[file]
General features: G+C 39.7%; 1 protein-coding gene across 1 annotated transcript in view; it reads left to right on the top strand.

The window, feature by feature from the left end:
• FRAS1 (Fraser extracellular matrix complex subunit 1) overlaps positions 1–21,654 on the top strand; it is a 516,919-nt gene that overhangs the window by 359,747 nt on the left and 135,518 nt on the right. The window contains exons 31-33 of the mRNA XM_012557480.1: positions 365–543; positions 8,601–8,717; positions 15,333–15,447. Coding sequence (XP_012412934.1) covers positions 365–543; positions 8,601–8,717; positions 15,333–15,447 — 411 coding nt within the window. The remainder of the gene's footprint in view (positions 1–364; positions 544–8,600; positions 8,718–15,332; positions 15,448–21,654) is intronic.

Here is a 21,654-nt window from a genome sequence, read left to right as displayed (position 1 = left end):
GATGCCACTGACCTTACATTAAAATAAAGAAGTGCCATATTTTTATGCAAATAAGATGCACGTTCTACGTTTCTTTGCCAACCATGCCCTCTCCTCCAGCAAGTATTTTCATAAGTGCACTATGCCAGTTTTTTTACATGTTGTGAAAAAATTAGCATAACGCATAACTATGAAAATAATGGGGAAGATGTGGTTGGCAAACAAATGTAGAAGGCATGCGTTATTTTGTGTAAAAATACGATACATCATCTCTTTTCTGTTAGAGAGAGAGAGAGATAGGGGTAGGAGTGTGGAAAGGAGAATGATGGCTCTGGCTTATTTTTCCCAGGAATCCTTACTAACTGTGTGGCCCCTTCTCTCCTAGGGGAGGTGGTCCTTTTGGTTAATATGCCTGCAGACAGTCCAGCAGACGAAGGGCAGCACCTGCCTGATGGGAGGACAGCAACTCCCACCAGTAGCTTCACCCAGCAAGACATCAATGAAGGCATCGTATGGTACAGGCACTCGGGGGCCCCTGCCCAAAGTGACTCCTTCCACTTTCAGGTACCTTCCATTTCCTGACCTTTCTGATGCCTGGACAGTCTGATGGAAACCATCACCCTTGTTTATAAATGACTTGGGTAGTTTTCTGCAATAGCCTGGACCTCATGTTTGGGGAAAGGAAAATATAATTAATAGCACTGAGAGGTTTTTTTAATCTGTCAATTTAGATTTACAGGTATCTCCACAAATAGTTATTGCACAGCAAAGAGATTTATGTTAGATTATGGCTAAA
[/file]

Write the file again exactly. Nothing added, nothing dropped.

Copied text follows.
General features: G+C 39.7%; 1 protein-coding gene across 1 annotated transcript in view; it reads left to right on the top strand.

The window, feature by feature from the left end:
• FRAS1 (Fraser extracellular matrix complex subunit 1) overlaps positions 1–21,654 on the top strand; it is a 516,919-nt gene that overhangs the window by 359,747 nt on the left and 135,518 nt on the right. The window contains exons 31-33 of the mRNA XM_012557480.1: positions 365–543; positions 8,601–8,717; positions 15,333–15,447. Coding sequence (XP_012412934.1) covers positions 365–543; positions 8,601–8,717; positions 15,333–15,447 — 411 coding nt within the window. The remainder of the gene's footprint in view (positions 1–364; positions 544–8,600; positions 8,718–15,332; positions 15,448–21,654) is intronic.

Here is a 21,654-nt window from a genome sequence, read left to right as displayed (position 1 = left end):
GATGCCACTGACCTTACATTAAAATAAAGAAGTGCCATATTTTTATGCAAATAAGATGCACGTTCTACGTTTCTTTGCCAACCATGCCCTCTCCTCCAGCAAGTATTTTCATAAGTGCACTATGCCAGTTTTTTTACATGTTGTGAAAAAATTAGCATAACGCATAACTATGAAAATAATGGGGAAGATGTGGTTGGCAAACAAATGTAGAAGGCATGCGTTATTTTGTGTAAAAATACGATACATCATCTCTTTTCTGTTAGAGAGAGAGAGAGATAGGGGTAGGAGTGTGGAAAGGAGAATGATGGCTCTGGCTTATTTTTCCCAGGAATCCTTACTAACTGTGTGGCCCCTTCTCTCCTAGGGGAGGTGGTCCTTTTGGTTAATATGCCTGCAGACAGTCCAGCAGACGAAGGGCAGCACCTGCCTGATGGGAGGACAGCAACTCCCACCAGTAGCTTCACCCAGCAAGACATCAATGAAGGCATCGTATGGTACAGGCACTCGGGGGCCCCTGCCCAAAGTGACTCCTTCCACTTTCAGGTACCTTCCATTTCCTGACCTTTCTGATGCCTGGACAGTCTGATGGAAACCATCACCCTTGTTTATAAATGACTTGGGTAGTTTTCTGCAATAGCCTGGACCTCATGTTTGGGGAAAGGAAAATATAATTAATAGCACTGAGAGGTTTTTTTAATCTGTCAATTTAGATTTACAGGTATCTCCACAAATAGTTATTGCACAGCAAAGAGATTTATGTTAGATTATGGCTAAA